i think White Wolf is slightly better, but not much. i think they did some interesting things with their reboot of their World of Darkness line, and i think what they’re doing with Promethean and Changeling is pretty cool (a planned limited release schedule – allowing them to put something out that might not have the staying power and popularity of Vampire), but other than that, things are still pretty much the same.

fortunately, the indie rpg community didn’t require the full and complete death of the rpg publishing companies to start to grow.
for those who might not know what i’m talking about, when i talk about indie rpgs i just mean games that are designed and published by their creator without needing to go through a bigger publishing company.
i only really started learning about indie games last year, primarily through listening to the excellent gaming podcast Have Games, Will Travel by Paul Tevis. consequently, i know very well there are a lot of games out there i’m not familiar with. mostly what i tend to talk about when i mention indie rpgs are those that tend to be discussed around places like The Forge and the Story Games Community, and get sold on places like Indie Press Revolution.

one of the big reasons these games have begun to spring up so much in recent years all boils down to technology, of course. i have no doubt that people have been creating their own rpgs for a long, long time, sometimes writing down the rules, sometimes not. some of these games certainly went on to become the well known commercially produced games of today. but publishing books and games used to be difficult. not so much anymore. these days it’s pretty damn cheap and easy to write up a set of rules and share it over the internet, for example. the range of options for production quality and sales are wide just for electronic formats alone, and now there are print-on-demand companies like Lulu to make selling physical copies cheap and easy as well. so if you’ve got an idea for a game that you think people would enjoy and/or pay for, there is almost no reason whatsoever NOT to publish it.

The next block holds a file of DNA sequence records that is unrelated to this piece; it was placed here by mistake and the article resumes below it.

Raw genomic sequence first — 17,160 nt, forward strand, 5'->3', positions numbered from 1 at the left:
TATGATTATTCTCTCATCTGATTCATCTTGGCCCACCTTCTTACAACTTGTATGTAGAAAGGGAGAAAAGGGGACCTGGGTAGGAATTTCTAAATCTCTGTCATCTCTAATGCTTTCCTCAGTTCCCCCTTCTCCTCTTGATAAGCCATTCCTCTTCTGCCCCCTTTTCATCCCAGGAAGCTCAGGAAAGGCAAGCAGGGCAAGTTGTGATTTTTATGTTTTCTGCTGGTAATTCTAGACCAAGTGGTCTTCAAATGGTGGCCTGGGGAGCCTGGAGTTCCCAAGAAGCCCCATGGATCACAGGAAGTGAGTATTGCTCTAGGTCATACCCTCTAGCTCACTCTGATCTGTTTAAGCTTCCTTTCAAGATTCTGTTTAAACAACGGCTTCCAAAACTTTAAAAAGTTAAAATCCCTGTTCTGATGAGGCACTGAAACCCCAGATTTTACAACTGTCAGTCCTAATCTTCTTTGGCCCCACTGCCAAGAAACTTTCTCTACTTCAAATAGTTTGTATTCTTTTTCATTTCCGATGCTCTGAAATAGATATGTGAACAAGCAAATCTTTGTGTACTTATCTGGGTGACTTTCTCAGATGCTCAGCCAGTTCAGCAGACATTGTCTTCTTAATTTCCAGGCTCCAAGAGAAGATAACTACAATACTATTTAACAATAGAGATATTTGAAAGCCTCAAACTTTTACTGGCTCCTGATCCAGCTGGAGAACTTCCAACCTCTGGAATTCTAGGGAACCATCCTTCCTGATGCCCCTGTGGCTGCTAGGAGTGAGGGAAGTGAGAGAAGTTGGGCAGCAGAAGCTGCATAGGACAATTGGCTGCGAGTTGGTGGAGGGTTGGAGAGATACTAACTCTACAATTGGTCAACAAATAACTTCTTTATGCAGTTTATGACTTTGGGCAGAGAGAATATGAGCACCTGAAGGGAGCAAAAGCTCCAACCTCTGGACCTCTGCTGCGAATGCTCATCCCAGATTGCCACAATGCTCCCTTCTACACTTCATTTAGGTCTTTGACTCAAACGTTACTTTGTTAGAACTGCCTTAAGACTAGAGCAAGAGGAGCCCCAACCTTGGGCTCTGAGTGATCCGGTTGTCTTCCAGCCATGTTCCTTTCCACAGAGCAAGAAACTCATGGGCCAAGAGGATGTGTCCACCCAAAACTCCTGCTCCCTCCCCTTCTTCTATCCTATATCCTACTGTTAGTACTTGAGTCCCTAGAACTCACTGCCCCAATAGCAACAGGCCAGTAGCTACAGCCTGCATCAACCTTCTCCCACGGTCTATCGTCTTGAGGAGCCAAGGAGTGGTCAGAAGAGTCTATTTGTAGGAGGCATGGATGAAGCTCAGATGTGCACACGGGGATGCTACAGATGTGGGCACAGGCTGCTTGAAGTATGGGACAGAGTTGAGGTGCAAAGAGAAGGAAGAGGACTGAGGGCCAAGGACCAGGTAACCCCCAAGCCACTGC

still, the market is small. so like the modern-day interactive fiction community, the people who make indie rpgs are doing so because they love the games and they love the hobby, not because they want or expect to get rich from it. to a certain extent this is unfortunate – some of these games are really tremendous (and i speak just from the experience of reading the books) and i think their authors deserve financial rewards for such quality work – but i think i am also glad. i really like the fact that i know each and every one of these games was a true labor of love. no one is writing these things just to try to make a buck.

so i’m excited. these new games i’ve checked out are really interesting. they are a very, very different animal from Dungeons and Dragons or any of White Wolf’s games. people who think they know what role-playing games are all about would be shocked by some of these things, and i think that’s fantastic. D&D is great for those who like what it does, but it shouldn’t be the end all and be all. after all, sometimes you need more tools than just a hammer. sometimes you want to go on a dungeon crawl and shoot magic missiles at knolls, and sometimes you want to do something else.

anyway. this turned into much more of a rambling rant than i intended. i was going to talk about the specific indie games i’ve acquired this far, but since this post is getting so damn long, think i’ll put those thoughts into separate posts of their own.